The price elasticity of demand of a product reflects the change in the quantity demanded as a result of a change in price.Factors Affecting Price Elasticity of Demand: Relative Need for the Product, Availability of Substitute Goods, Impact of Income, Time under Consideration, Perishability of the Product, Addiction.
The extent of responsiveness of demand with change in the price does not remain the same under every situation. The demand for a product can be elastic or inelastic, depending on the rate of change in the demand with respect to change in price of a product. Based on the rate of change, the price elasticity of demand is grouped into five types.
Price elasticity of demand is a measure of a change in the quantity demanded of a product due to change in the price of the product in the market. It can also be defined as the ratio of the percentage change in quantity demanded to the percentage change in price.
In economics, the elasticity of demand is a degree of change in the quantity demanded of a product in response to its determinants, such as the price of the product, price of substitutes, and income of consumers. There are three types of elasticity of demand: 1. price, 2. Income, 3. Cross elasticity of demand
Market power define as the ability of an organisation to raise the market price of a good or service over marginal cost to achieve profits. It can also be defined as the degree of control an organisation has over the price and output of a product in the market. A firm with total market power is in a position to raise the prices without any loss of customers.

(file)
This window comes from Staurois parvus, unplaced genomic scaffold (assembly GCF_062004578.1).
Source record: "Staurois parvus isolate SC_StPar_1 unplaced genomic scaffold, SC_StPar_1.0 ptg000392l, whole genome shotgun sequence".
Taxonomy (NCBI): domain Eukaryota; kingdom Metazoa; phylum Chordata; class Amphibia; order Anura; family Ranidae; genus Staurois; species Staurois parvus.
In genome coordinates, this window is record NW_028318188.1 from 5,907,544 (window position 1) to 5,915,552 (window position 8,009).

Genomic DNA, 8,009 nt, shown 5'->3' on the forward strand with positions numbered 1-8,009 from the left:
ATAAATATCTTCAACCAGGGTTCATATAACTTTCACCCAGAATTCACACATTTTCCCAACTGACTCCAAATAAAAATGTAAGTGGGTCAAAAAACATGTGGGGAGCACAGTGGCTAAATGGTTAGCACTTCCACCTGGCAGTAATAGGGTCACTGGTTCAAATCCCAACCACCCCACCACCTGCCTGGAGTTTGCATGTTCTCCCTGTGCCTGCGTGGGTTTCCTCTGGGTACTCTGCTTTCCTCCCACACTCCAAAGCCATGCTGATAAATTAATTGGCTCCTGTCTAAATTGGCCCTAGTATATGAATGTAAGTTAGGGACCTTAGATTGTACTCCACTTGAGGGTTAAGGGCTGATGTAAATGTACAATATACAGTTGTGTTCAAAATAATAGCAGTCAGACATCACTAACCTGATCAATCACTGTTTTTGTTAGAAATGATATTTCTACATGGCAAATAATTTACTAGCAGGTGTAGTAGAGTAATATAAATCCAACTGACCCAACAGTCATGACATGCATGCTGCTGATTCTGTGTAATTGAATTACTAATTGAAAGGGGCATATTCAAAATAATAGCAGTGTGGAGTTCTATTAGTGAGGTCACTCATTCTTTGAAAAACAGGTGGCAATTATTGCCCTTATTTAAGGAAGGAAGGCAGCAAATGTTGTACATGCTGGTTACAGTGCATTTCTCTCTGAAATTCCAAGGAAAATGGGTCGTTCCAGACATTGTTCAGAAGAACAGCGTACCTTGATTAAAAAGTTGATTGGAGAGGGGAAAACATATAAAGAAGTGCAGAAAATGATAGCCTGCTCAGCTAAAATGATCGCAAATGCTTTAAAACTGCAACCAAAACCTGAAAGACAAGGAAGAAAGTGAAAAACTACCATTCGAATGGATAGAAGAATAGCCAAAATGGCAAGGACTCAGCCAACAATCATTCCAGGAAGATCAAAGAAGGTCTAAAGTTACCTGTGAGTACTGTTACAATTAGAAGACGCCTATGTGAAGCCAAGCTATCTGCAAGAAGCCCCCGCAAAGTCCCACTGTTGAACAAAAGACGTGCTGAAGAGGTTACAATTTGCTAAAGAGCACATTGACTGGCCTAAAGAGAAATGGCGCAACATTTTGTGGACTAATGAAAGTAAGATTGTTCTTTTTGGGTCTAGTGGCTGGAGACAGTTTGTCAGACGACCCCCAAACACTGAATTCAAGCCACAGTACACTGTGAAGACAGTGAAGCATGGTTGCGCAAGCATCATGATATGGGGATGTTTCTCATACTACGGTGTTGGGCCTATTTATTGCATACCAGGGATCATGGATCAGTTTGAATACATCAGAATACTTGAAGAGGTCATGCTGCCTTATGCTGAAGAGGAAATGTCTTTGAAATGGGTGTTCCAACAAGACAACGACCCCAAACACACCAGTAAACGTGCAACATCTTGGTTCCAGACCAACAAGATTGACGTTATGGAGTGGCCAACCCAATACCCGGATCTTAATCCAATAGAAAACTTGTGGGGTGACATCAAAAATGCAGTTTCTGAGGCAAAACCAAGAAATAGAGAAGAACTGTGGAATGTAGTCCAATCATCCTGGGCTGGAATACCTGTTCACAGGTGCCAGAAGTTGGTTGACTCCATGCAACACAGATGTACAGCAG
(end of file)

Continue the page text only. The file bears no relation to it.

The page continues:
Market structure can be defined as a group of industries characterised by number of buyers and sellers in the market, level and type of competition, degree of differentiation in products and entry and exit of organisations from the market. The study of market structure helps organisations in understanding the functioning of different firms under different circumstances.
In economics, Market failure occurs when there is an imbalance in the quantity of a product demanded and supplied, which leads to an inefficient allocation of resources. These failures can occur due to a variety of reasons, such as the existence of externalities, public goods and incomplete information.
Revenue is the total amount of money received by an organisation in return of the goods sold or services provided during a given time period. In other words, revenue of a firm refers to the amount received by the firm from the sale of a given quantity of a commodity in the market.
Long run cost refers to the time period in which all factors of production are variable. Long-run costs are incurred by a firm when production levels change over time. In the long run, the factors of production may be utilised in changing proportions to produce a higher level of output. In such a case, the firm may not only hire more workers, but also expand its plant size, or set up a new plant to produce the desired output.
Economies of scale refer, as a firm expands its production capacity, the efficiency of production also increases. It is able to draw more output per unit of input, leading to low average total costs. Diseconomies of scale refer to the disadvantages that arise due to the expansion of a firm’s capacity leading to a rise in the average cost of production.